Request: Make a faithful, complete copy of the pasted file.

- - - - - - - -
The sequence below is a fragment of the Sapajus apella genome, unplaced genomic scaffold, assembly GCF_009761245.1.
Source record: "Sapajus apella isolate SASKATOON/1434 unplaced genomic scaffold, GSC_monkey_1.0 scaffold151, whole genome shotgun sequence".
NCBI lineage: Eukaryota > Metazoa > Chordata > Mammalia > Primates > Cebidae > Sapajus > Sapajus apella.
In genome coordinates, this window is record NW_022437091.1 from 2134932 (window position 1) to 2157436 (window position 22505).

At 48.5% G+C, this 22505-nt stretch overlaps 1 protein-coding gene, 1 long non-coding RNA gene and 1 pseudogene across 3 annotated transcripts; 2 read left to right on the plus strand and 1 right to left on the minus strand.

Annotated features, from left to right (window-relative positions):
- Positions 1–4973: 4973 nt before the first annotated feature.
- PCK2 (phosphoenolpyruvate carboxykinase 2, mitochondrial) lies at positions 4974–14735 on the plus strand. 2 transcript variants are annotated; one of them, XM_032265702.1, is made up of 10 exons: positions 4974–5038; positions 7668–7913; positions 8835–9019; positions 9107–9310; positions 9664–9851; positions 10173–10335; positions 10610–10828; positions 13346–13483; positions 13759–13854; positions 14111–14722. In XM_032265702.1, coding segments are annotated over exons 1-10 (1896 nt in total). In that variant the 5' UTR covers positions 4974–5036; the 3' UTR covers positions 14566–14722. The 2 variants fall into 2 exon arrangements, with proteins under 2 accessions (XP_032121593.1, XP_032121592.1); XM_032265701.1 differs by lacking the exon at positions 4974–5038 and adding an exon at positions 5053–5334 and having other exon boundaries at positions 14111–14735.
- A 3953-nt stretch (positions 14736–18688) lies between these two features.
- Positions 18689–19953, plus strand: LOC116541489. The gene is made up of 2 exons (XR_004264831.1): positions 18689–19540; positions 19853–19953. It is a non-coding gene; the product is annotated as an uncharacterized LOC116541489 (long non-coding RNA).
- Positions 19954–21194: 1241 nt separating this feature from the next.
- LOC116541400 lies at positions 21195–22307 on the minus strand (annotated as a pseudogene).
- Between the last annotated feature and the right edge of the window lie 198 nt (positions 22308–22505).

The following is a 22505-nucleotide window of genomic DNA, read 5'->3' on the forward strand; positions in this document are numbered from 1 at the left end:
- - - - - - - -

The sequence below is a fragment of the Sapajus apella genome, unplaced genomic scaffold, assembly GCF_009761245.1.
Source record: "Sapajus apella isolate SASKATOON/1434 unplaced genomic scaffold, GSC_monkey_1.0 scaffold151, whole genome shotgun sequence".
NCBI lineage: Eukaryota > Metazoa > Chordata > Mammalia > Primates > Cebidae > Sapajus > Sapajus apella.
In genome coordinates, this window is record NW_022437091.1 from 2134932 (window position 1) to 2157436 (window position 22505).

At 48.5% G+C, this 22505-nt stretch overlaps 1 protein-coding gene, 1 long non-coding RNA gene and 1 pseudogene across 3 annotated transcripts; 2 read left to right on the plus strand and 1 right to left on the minus strand.

Annotated features, from left to right (window-relative positions):
- Positions 1–4973: 4973 nt before the first annotated feature.
- PCK2 (phosphoenolpyruvate carboxykinase 2, mitochondrial) lies at positions 4974–14735 on the plus strand. 2 transcript variants are annotated; one of them, XM_032265702.1, is made up of 10 exons: positions 4974–5038; positions 7668–7913; positions 8835–9019; positions 9107–9310; positions 9664–9851; positions 10173–10335; positions 10610–10828; positions 13346–13483; positions 13759–13854; positions 14111–14722. In XM_032265702.1, coding segments are annotated over exons 1-10 (1896 nt in total). In that variant the 5' UTR covers positions 4974–5036; the 3' UTR covers positions 14566–14722. The 2 variants fall into 2 exon arrangements, with proteins under 2 accessions (XP_032121593.1, XP_032121592.1); XM_032265701.1 differs by lacking the exon at positions 4974–5038 and adding an exon at positions 5053–5334 and having other exon boundaries at positions 14111–14735.
- A 3953-nt stretch (positions 14736–18688) lies between these two features.
- Positions 18689–19953, plus strand: LOC116541489. The gene is made up of 2 exons (XR_004264831.1): positions 18689–19540; positions 19853–19953. It is a non-coding gene; the product is annotated as an uncharacterized LOC116541489 (long non-coding RNA).
- Positions 19954–21194: 1241 nt separating this feature from the next.
- LOC116541400 lies at positions 21195–22307 on the minus strand (annotated as a pseudogene).
- Between the last annotated feature and the right edge of the window lie 198 nt (positions 22308–22505).

The following is a 22505-nucleotide window of genomic DNA, read 5'->3' on the forward strand; positions in this document are numbered from 1 at the left end: